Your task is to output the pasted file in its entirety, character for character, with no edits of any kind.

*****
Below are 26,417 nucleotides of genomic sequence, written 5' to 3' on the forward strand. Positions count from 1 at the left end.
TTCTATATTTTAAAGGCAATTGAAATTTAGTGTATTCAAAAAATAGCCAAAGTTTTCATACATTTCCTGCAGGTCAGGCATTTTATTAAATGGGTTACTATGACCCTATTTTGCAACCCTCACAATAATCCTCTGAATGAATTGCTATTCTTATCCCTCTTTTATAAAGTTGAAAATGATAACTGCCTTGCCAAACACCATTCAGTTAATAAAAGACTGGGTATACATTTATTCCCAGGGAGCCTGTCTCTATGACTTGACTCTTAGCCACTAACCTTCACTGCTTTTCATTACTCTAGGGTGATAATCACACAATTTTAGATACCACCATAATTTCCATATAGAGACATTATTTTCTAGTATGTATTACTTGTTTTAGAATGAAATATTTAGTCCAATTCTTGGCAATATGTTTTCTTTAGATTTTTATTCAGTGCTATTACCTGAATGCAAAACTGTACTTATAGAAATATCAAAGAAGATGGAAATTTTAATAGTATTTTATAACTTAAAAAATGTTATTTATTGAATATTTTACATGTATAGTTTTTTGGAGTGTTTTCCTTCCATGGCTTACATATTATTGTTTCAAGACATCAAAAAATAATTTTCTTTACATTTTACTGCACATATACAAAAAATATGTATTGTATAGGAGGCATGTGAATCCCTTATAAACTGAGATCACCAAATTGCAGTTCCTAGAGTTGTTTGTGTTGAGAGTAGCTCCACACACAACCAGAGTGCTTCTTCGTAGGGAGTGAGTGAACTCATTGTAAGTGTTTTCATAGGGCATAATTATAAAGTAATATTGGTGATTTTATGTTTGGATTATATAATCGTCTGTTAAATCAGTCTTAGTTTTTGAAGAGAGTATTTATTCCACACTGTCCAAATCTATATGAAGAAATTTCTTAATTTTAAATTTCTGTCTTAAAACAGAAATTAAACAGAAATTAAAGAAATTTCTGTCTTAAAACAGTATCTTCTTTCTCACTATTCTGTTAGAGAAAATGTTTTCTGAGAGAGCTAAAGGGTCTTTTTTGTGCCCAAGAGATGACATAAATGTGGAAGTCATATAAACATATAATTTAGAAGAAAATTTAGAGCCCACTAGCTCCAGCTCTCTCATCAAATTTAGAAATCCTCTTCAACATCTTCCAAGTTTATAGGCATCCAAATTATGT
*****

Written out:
Below are 26,417 nucleotides of genomic sequence, written 5' to 3' on the forward strand. Positions count from 1 at the left end.
TTCTATATTTTAAAGGCAATTGAAATTTAGTGTATTCAAAAAATAGCCAAAGTTTTCATACATTTCCTGCAGGTCAGGCATTTTATTAAATGGGTTACTATGACCCTATTTTGCAACCCTCACAATAATCCTCTGAATGAATTGCTATTCTTATCCCTCTTTTATAAAGTTGAAAATGATAACTGCCTTGCCAAACACCATTCAGTTAATAAAAGACTGGGTATACATTTATTCCCAGGGAGCCTGTCTCTATGACTTGACTCTTAGCCACTAACCTTCACTGCTTTTCATTACTCTAGGGTGATAATCACACAATTTTAGATACCACCATAATTTCCATATAGAGACATTATTTTCTAGTATGTATTACTTGTTTTAGAATGAAATATTTAGTCCAATTCTTGGCAATATGTTTTCTTTAGATTTTTATTCAGTGCTATTACCTGAATGCAAAACTGTACTTATAGAAATATCAAAGAAGATGGAAATTTTAATAGTATTTTATAACTTAAAAAATGTTATTTATTGAATATTTTACATGTATAGTTTTTTGGAGTGTTTTCCTTCCATGGCTTACATATTATTGTTTCAAGACATCAAAAAATAATTTTCTTTACATTTTACTGCACATATACAAAAAATATGTATTGTATAGGAGGCATGTGAATCCCTTATAAACTGAGATCACCAAATTGCAGTTCCTAGAGTTGTTTGTGTTGAGAGTAGCTCCACACACAACCAGAGTGCTTCTTCGTAGGGAGTGAGTGAACTCATTGTAAGTGTTTTCATAGGGCATAATTATAAAGTAATATTGGTGATTTTATGTTTGGATTATATAATCGTCTGTTAAATCAGTCTTAGTTTTTGAAGAGAGTATTTATTCCACACTGTCCAAATCTATATGAAGAAATTTCTTAATTTTAAATTTCTGTCTTAAAACAGAAATTAAACAGAAATTAAAGAAATTTCTGTCTTAAAACAGTATCTTCTTTCTCACTATTCTGTTAGAGAAAATGTTTTCTGAGAGAGCTAAAGGGTCTTTTTTGTGCCCAAGAGATGACATAAATGTGGAAGTCATATAAACATATAATTTAGAAGAAAATTTAGAGCCCACTAGCTCCAGCTCTCTCATCAAATTTAGAAATCCTCTTCAACATCTTCCAAGTTTATAGGCATCCAAATTATGT